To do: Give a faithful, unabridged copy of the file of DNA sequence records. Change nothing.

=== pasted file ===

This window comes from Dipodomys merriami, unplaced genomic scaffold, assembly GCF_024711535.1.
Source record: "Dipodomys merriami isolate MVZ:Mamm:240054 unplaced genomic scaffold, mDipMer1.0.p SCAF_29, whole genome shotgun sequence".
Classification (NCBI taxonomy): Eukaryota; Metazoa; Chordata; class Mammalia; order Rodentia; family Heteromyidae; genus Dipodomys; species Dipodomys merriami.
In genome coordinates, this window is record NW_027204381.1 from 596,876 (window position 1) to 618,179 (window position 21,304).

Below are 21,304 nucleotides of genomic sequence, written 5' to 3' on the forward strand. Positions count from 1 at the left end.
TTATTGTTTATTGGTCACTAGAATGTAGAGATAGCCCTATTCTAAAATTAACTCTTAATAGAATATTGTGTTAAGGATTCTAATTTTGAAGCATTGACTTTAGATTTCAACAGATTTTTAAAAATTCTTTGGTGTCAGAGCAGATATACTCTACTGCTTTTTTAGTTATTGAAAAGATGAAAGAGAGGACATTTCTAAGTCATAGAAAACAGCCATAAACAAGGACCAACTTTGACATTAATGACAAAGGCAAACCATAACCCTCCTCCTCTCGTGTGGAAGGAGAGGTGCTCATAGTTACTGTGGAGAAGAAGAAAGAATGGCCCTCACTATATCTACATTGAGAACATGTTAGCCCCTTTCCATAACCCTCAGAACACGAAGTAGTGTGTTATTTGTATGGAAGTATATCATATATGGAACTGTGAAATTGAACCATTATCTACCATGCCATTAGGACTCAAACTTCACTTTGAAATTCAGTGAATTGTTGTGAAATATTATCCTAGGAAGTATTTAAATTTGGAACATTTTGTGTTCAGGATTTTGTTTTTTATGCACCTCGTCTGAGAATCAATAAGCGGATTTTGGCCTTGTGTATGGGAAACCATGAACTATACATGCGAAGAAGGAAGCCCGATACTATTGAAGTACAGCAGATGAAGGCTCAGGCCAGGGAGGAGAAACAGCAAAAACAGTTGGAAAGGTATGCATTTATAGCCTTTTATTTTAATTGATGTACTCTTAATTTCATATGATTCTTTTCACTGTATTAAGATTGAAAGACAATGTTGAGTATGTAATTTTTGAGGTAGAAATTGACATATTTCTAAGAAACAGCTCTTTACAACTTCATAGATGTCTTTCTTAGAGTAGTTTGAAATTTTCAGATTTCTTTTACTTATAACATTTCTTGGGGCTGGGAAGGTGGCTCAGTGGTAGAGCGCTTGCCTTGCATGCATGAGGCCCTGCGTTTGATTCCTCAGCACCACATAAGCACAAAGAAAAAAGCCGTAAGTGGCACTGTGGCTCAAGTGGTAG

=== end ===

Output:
This window comes from Dipodomys merriami, unplaced genomic scaffold, assembly GCF_024711535.1.
Source record: "Dipodomys merriami isolate MVZ:Mamm:240054 unplaced genomic scaffold, mDipMer1.0.p SCAF_29, whole genome shotgun sequence".
Classification (NCBI taxonomy): Eukaryota; Metazoa; Chordata; class Mammalia; order Rodentia; family Heteromyidae; genus Dipodomys; species Dipodomys merriami.
In genome coordinates, this window is record NW_027204381.1 from 596,876 (window position 1) to 618,179 (window position 21,304).

Below are 21,304 nucleotides of genomic sequence, written 5' to 3' on the forward strand. Positions count from 1 at the left end.
TTATTGTTTATTGGTCACTAGAATGTAGAGATAGCCCTATTCTAAAATTAACTCTTAATAGAATATTGTGTTAAGGATTCTAATTTTGAAGCATTGACTTTAGATTTCAACAGATTTTTAAAAATTCTTTGGTGTCAGAGCAGATATACTCTACTGCTTTTTTAGTTATTGAAAAGATGAAAGAGAGGACATTTCTAAGTCATAGAAAACAGCCATAAACAAGGACCAACTTTGACATTAATGACAAAGGCAAACCATAACCCTCCTCCTCTCGTGTGGAAGGAGAGGTGCTCATAGTTACTGTGGAGAAGAAGAAAGAATGGCCCTCACTATATCTACATTGAGAACATGTTAGCCCCTTTCCATAACCCTCAGAACACGAAGTAGTGTGTTATTTGTATGGAAGTATATCATATATGGAACTGTGAAATTGAACCATTATCTACCATGCCATTAGGACTCAAACTTCACTTTGAAATTCAGTGAATTGTTGTGAAATATTATCCTAGGAAGTATTTAAATTTGGAACATTTTGTGTTCAGGATTTTGTTTTTTATGCACCTCGTCTGAGAATCAATAAGCGGATTTTGGCCTTGTGTATGGGAAACCATGAACTATACATGCGAAGAAGGAAGCCCGATACTATTGAAGTACAGCAGATGAAGGCTCAGGCCAGGGAGGAGAAACAGCAAAAACAGTTGGAAAGGTATGCATTTATAGCCTTTTATTTTAATTGATGTACTCTTAATTTCATATGATTCTTTTCACTGTATTAAGATTGAAAGACAATGTTGAGTATGTAATTTTTGAGGTAGAAATTGACATATTTCTAAGAAACAGCTCTTTACAACTTCATAGATGTCTTTCTTAGAGTAGTTTGAAATTTTCAGATTTCTTTTACTTATAACATTTCTTGGGGCTGGGAAGGTGGCTCAGTGGTAGAGCGCTTGCCTTGCATGCATGAGGCCCTGCGTTTGATTCCTCAGCACCACATAAGCACAAAGAAAAAAGCCGTAAGTGGCACTGTGGCTCAAGTGGTAG